A high-pressure system near Tasmania was responsible for creating the 25-to-30 knots of southeast wind we were experiencing so we gave up trying to find a comfortable anchorage behind some puny island and instead took refuge at the Marlin Marina in Cairns (pronounced 'cănz'). It also gave us the opportunity to rendezvous with our good friend, Mark, on the Fraser 41, Merkava. I had met Mark in San Diego almost three years ago as he had just sailed down from Vancouver, B.C. and we had nearly identical itineraries for crossing the Pacific and indeed we spent a lot of time together in the last couple of years. While we had gone south to Sydney, he stayed in Brisbane and we hadn't seen him in six months. Our dock lines weren't completely secure as Mark pulled up in his dinghy with his crew, Sonia. It was a great reunion and we were happy to meet Sonia.
Sonia is from Poland and just recently signed on as crew for Mark. Even though she's only 25, she has her MBA and is also a certified Dive Master. Her English is flawless as is her Spanish and her passport is completely chocked full of stamps. I would call her a small woman but her seemingly boundless energy fills Rutea's cabin whenever she's aboard.
Last Saturday night, all of us (Mark, Sonia, Ruthie, Corie and I) had been invited to have dinner aboard Dick and Tricia's Malo 45, Geramar. Sonia had plans that were going to make her late but she promised to join us as soon as she was free. Somewhere along the line, Sonia got confused and thought that the dinner was supposed to be aboard Rutea. She rushed from her meeting, ran down the dock, spied the American flag flying and climbed into Rutea's cockpit, announcing loudly enough for everyone aboard to hear, "Here's your Gypsy girl!"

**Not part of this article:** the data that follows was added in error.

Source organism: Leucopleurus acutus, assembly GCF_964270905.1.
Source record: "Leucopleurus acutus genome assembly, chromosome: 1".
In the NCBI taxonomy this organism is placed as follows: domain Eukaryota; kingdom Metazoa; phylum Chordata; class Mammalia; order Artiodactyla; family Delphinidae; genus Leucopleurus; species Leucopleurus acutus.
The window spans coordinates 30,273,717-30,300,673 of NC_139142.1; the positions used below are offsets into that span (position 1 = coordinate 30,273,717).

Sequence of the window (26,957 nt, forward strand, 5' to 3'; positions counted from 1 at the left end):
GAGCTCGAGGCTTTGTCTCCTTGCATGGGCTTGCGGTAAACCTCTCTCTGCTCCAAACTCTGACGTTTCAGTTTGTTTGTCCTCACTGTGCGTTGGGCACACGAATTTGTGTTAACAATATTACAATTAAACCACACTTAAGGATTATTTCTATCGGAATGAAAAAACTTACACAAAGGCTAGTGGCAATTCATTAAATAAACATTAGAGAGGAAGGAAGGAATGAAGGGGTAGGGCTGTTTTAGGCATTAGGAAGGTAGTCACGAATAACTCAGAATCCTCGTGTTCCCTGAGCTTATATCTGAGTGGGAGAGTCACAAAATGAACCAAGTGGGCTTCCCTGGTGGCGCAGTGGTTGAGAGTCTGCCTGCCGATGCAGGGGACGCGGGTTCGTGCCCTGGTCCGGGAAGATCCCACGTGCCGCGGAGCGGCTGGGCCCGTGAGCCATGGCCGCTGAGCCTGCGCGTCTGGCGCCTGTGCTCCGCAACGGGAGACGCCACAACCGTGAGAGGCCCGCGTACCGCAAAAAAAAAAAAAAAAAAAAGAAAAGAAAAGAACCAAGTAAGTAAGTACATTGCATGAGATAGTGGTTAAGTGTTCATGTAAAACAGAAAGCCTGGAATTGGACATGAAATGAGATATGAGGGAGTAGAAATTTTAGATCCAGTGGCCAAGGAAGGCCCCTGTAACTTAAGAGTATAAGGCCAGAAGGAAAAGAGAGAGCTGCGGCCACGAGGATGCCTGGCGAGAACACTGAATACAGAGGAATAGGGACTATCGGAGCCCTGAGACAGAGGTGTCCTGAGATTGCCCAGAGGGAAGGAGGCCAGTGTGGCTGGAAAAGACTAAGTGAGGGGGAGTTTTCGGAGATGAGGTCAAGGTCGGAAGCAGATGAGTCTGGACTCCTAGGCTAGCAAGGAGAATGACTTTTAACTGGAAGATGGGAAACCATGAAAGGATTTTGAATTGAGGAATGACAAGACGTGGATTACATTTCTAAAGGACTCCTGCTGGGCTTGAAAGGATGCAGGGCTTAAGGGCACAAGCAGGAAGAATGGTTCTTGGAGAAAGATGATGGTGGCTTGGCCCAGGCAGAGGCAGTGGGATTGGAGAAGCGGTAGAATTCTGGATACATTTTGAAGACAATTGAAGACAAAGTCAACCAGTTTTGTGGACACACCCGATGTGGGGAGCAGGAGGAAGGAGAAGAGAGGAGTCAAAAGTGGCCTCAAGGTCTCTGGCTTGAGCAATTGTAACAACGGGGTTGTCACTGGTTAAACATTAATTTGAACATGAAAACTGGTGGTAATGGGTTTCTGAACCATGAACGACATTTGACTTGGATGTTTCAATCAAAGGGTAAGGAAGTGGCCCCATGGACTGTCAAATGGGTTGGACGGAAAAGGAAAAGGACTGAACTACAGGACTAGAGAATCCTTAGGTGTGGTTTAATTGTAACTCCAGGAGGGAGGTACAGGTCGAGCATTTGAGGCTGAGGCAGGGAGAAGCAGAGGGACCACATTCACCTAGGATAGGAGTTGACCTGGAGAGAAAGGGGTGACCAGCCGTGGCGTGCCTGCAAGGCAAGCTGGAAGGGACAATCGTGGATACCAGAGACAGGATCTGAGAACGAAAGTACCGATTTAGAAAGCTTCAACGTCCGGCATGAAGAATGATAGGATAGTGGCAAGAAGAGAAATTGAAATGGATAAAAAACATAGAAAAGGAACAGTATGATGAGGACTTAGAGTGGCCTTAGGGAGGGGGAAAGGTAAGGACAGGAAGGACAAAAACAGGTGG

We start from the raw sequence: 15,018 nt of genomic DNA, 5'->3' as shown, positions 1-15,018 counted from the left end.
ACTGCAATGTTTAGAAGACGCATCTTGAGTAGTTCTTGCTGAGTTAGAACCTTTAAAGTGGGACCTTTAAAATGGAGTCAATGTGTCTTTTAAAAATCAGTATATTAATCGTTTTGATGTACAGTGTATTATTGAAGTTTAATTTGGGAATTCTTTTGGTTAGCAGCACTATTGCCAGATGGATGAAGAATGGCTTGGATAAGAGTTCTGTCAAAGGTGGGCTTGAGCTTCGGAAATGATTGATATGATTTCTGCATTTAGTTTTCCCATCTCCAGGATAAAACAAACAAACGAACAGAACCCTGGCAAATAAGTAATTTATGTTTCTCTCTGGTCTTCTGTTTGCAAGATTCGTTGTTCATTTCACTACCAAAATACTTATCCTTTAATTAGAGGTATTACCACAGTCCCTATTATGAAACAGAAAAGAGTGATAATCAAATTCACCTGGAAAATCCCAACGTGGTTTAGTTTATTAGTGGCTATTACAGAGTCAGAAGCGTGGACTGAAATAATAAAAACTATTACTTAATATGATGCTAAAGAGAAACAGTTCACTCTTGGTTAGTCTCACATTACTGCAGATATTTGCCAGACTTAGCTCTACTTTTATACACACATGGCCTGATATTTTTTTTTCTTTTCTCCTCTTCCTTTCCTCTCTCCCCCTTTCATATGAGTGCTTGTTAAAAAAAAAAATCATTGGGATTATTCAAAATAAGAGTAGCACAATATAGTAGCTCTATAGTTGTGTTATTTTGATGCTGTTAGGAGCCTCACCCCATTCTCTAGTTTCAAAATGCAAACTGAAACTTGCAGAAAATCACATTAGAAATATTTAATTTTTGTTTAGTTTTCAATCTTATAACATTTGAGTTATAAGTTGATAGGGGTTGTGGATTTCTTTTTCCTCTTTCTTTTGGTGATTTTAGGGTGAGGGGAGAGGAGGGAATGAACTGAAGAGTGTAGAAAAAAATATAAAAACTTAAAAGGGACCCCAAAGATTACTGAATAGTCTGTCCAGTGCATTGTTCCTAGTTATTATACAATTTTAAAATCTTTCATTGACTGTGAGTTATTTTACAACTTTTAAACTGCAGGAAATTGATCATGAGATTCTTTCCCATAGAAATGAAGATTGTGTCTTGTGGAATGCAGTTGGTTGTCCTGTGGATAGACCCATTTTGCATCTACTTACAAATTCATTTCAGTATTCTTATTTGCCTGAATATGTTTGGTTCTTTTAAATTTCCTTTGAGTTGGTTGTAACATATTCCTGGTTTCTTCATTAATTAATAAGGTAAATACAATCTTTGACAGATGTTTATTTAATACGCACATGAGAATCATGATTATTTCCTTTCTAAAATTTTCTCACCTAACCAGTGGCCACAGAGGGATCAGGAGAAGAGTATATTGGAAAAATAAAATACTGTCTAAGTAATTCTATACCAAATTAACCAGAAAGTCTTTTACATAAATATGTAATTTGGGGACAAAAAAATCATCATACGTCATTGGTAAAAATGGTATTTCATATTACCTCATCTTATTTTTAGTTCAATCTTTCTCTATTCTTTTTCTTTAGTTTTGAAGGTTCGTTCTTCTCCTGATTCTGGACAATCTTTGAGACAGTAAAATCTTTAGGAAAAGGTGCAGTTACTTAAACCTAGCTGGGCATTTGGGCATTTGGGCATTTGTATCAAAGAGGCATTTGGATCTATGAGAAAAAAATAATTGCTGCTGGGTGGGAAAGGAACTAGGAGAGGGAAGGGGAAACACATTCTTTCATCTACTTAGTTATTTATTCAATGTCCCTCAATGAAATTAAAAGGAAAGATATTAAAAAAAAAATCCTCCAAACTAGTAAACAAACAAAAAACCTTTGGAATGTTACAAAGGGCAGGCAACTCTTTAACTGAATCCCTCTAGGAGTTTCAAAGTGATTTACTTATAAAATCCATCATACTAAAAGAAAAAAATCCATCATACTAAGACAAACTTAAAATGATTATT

Except that Sonia hadn't boarded Rutea. She had climbed aboard the Island Packet 420, Galatea. Not looking at the boats closely - after all, it was dark - she hadn't thought that there could have been two boats from the US on the same dock. No doubt there was an awkward moment that developed as Sonia was waiting for our welcoming greetings. Needless to say, the owner of Galatea, Dan, was a little surprised, perhaps thinking briefly that this was his lucky day.
Cairns is turning out to be a charming city of 180,000 people, perched on the edge of the enormous uninhabited expanse that makes up most of Queensland and northern Australia, for that matter. From here to Darwin - almost 1,500 miles away - there's virtually no one so we're taking this opportunity to stock up on supplies, take care of some deferred maintenance and enjoy the last bit of civilization we're going to find for a while.